Notes: Missing Information: Photographs and Captions

Notes: Missing Information: Photographs and Captions

The purpose of data curation is to increase the effective access of information that is often omitted. One very basic example is that of photographs. Consider a routine political memoir with a section of photographs: It is very common for there to be photographs of people with the memoirist even though those people do not appear in the index to the book, or the book itself. Not only are these connections often interesting, they are suggest further directions for research.

Even the standard bibliographic practice of noting, for example, “Includes portrait of X.” is unknown to search engines. (Of course, we include such notes and more).

A photograph might be the equivalent of a thousands words, but usually it is summarized in less than 20 words, and the summary is often very poor. One problem is that a news story and a photograph are matched up after the story is written and sometimes photographs are misrepresented. Often the photograph is more interesting that the article it accompanies, as in the example below.

In 2016-2017, the years of the presidential election in the United States and the first tumultuous year thereafter, there were tens of thousands of news articles on political protests. The photographs often showed the signs and posters of the demonstrators that stated the identity of the group that had produced the sign. The accompanying news articles almost never mention the names of these groups, even if it is no harder to find that by looking at the photograph illustrating the story, and so a record of the political activities of groups organizing protests usually cannot be found in searches of such articles, because the information is missing.

In every instance, labeling elements of photographs, and then dscriptoring them, makes them searchable. We look at and summarize photographs and prevent that information from going missing.


[Sample Record]

Title: “Law Enforcement: FBI Director Candidate List Faces Attack; President Risks Battle Over Appointment As Political Choices Draw Rancour”, in Financial Times, May 10, 2017.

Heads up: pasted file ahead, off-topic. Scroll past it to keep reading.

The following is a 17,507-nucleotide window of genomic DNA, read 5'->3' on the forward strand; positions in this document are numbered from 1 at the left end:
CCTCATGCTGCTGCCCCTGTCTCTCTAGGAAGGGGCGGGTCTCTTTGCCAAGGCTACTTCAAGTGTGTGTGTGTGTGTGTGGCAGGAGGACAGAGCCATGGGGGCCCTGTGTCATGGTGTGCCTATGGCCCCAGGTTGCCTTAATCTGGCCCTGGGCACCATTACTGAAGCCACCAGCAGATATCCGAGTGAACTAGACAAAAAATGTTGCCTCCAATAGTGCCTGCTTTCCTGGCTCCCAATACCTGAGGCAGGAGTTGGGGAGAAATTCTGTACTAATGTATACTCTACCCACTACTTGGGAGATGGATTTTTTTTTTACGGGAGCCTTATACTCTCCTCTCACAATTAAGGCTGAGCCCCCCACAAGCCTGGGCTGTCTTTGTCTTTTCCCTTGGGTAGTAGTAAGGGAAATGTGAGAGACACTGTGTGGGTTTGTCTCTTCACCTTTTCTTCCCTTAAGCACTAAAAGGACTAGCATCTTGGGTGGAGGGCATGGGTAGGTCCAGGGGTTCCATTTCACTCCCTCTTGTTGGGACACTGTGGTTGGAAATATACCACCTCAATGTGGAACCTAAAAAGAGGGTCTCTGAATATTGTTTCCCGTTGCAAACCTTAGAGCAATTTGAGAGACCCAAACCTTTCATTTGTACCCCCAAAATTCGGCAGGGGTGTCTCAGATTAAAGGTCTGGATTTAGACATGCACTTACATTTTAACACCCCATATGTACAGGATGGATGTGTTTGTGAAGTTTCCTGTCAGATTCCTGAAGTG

Abstract: Pres. Trump may make an unprecedented political appointee head of the FBI. Earnest Babcock, a former deputy assistant director of the FBI states that any appointee should have a police or intelligence background and be as apolitical as every FBI chief has been. Democrats claim that the firing of FBI director James Comey was intended to sabotage the investigation of links between the Trump campaign and Russia. Already Republican Sens. Lindsey Graham and Angus King have stated they would oppose a political appointment, and John McCain and Susan Collins are expected to joint then in opposition.

It is believed that Trump will select the new head of the FBI from among three Republican politicians: Sen. John Cornyn; Rep. Trey Gowdy, who led the investigation into the attack on the US consulate in Benghazi; and former Rep. Mike Rogers, a retired FBI agent who headed the House Intelligence Committee. Rogers has been endorsed by an association representing 13000 retired FBI agents.

Caption: Protesters demonstrate over the firing of FBI director Jamese Comey. [a banner reads “Firing of James Comey… […] Towards Fascism; a pile of printed signs in the foreground read “NO! Drive out the Trump/Pence Regime.”. The protesters are Maoists.] [TXT]

Author: Lynch, David J.
Geographic: Libya, Russia, USA
Subject: 2015-2016 Election Cycle, Dissidents, Maoism, Police Agencies, Police Intelligence, Presidential Campaigns

Corporate: Refuse Fascism, RCP, Revolutionary Communist Party, FBI, House Intelligence Committee, Democratic Party

Named Person: Babcock, Earnest [USA]; Comey, James [USA]; Trump, Donald [USA]; Cornyn, John [USA]; Gowdy, Trey [USA]; Rogers, Mike [USA]; Graham, Lindsey [USA]; McCain, John [USA]; Collins, Susan [USA]; King, Angus [USA]

Place of Publication: UK
Document Type: Newspaper
ISSN: 0925-9460
Record Type: Newspaper
Language: English